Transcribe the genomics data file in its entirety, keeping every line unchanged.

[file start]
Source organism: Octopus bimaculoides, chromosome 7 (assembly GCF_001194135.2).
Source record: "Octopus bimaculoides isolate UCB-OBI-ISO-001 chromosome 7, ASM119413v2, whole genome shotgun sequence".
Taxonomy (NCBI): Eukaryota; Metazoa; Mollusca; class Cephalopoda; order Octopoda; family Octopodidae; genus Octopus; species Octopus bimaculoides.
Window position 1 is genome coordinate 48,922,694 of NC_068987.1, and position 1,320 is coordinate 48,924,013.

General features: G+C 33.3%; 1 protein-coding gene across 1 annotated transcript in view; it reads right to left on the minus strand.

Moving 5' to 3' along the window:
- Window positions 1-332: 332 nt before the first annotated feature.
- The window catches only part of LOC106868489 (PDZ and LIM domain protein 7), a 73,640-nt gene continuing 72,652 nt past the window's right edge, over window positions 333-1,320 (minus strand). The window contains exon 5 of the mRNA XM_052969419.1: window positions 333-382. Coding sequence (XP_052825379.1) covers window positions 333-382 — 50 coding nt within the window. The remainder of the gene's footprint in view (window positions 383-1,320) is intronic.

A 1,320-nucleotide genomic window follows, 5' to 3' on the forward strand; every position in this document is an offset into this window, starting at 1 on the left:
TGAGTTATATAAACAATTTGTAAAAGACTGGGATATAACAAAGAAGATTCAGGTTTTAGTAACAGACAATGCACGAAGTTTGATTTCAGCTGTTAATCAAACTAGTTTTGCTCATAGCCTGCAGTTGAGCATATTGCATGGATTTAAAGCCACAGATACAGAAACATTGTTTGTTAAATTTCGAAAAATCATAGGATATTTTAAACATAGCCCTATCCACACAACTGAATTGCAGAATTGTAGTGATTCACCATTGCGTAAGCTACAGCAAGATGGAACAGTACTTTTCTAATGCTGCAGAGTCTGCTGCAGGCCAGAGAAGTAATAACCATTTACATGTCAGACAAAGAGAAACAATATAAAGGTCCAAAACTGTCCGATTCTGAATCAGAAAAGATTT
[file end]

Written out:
Source organism: Octopus bimaculoides, chromosome 7 (assembly GCF_001194135.2).
Source record: "Octopus bimaculoides isolate UCB-OBI-ISO-001 chromosome 7, ASM119413v2, whole genome shotgun sequence".
Taxonomy (NCBI): Eukaryota; Metazoa; Mollusca; class Cephalopoda; order Octopoda; family Octopodidae; genus Octopus; species Octopus bimaculoides.
Window position 1 is genome coordinate 48,922,694 of NC_068987.1, and position 1,320 is coordinate 48,924,013.

General features: G+C 33.3%; 1 protein-coding gene across 1 annotated transcript in view; it reads right to left on the minus strand.

Moving 5' to 3' along the window:
- Window positions 1-332: 332 nt before the first annotated feature.
- The window catches only part of LOC106868489 (PDZ and LIM domain protein 7), a 73,640-nt gene continuing 72,652 nt past the window's right edge, over window positions 333-1,320 (minus strand). The window contains exon 5 of the mRNA XM_052969419.1: window positions 333-382. Coding sequence (XP_052825379.1) covers window positions 333-382 — 50 coding nt within the window. The remainder of the gene's footprint in view (window positions 383-1,320) is intronic.

A 1,320-nucleotide genomic window follows, 5' to 3' on the forward strand; every position in this document is an offset into this window, starting at 1 on the left:
TGAGTTATATAAACAATTTGTAAAAGACTGGGATATAACAAAGAAGATTCAGGTTTTAGTAACAGACAATGCACGAAGTTTGATTTCAGCTGTTAATCAAACTAGTTTTGCTCATAGCCTGCAGTTGAGCATATTGCATGGATTTAAAGCCACAGATACAGAAACATTGTTTGTTAAATTTCGAAAAATCATAGGATATTTTAAACATAGCCCTATCCACACAACTGAATTGCAGAATTGTAGTGATTCACCATTGCGTAAGCTACAGCAAGATGGAACAGTACTTTTCTAATGCTGCAGAGTCTGCTGCAGGCCAGAGAAGTAATAACCATTTACATGTCAGACAAAGAGAAACAATATAAAGGTCCAAAACTGTCCGATTCTGAATCAGAAAAGATTT